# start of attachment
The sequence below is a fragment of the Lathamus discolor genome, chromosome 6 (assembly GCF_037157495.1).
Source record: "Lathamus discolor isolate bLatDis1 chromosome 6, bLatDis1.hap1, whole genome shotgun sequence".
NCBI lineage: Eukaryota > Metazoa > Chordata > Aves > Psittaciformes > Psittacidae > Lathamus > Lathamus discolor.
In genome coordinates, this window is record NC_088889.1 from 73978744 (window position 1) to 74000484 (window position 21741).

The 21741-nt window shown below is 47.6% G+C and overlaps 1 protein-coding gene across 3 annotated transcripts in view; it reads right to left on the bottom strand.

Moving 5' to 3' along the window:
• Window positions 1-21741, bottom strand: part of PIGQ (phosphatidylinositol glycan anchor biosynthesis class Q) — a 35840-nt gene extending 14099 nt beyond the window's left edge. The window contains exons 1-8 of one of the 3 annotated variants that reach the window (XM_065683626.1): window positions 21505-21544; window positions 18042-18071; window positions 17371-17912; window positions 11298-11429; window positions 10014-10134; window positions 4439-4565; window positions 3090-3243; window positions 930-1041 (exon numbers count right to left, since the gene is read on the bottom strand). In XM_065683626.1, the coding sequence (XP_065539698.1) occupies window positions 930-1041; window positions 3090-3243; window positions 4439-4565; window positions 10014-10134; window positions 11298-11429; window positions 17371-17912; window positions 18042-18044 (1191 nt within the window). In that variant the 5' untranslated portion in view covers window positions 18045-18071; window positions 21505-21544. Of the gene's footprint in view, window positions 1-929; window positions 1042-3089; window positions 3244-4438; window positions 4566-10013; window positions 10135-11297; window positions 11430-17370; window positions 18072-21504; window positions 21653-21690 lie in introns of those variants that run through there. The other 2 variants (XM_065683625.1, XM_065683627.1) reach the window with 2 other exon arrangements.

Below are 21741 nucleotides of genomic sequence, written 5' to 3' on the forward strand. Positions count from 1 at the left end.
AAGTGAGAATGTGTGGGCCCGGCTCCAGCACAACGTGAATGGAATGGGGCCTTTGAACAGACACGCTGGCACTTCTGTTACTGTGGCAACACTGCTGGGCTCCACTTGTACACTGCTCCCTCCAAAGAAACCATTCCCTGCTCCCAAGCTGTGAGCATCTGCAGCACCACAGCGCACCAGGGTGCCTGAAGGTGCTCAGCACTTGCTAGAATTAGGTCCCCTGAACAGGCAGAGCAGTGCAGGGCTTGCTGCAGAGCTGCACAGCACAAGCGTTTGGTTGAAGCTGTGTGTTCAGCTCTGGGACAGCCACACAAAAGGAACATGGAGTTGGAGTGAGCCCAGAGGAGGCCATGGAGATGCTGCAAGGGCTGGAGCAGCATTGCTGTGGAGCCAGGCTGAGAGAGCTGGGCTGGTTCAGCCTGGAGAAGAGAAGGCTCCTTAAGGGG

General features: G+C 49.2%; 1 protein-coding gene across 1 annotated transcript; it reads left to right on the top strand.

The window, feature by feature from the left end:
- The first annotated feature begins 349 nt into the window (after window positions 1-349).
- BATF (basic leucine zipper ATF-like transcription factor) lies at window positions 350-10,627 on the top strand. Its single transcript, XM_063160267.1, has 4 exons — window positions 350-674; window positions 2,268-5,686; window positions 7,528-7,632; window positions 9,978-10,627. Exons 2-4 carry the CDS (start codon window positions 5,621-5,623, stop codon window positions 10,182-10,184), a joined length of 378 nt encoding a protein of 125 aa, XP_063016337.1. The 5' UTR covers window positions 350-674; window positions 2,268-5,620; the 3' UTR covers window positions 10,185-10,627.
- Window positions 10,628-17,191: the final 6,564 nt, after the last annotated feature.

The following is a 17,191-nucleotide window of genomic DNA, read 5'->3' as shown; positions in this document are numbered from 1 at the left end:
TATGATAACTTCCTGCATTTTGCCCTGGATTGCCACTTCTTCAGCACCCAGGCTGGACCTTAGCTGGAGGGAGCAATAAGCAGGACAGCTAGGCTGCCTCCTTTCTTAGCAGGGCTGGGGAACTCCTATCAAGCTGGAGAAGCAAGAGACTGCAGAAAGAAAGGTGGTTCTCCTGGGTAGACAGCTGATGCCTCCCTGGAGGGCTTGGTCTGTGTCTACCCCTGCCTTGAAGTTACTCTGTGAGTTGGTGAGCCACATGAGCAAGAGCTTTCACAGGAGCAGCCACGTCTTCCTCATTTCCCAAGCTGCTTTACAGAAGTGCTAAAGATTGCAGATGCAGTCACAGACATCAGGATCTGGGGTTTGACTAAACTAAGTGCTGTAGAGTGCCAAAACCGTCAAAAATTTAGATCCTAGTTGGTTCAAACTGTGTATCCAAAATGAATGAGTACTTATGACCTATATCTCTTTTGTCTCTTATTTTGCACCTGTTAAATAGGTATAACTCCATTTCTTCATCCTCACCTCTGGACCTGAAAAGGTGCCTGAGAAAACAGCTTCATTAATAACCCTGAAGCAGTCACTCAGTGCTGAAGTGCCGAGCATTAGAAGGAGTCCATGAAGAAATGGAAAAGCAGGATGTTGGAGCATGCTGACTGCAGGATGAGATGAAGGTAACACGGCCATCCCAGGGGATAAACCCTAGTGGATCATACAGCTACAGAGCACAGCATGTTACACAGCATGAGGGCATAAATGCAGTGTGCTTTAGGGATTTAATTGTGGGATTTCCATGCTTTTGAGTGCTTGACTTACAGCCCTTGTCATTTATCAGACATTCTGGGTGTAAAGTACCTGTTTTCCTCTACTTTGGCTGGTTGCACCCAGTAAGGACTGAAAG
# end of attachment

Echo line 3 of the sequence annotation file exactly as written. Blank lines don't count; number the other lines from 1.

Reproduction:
NCBI lineage: Eukaryota > Metazoa > Chordata > Aves > Psittaciformes > Psittacidae > Lathamus > Lathamus discolor.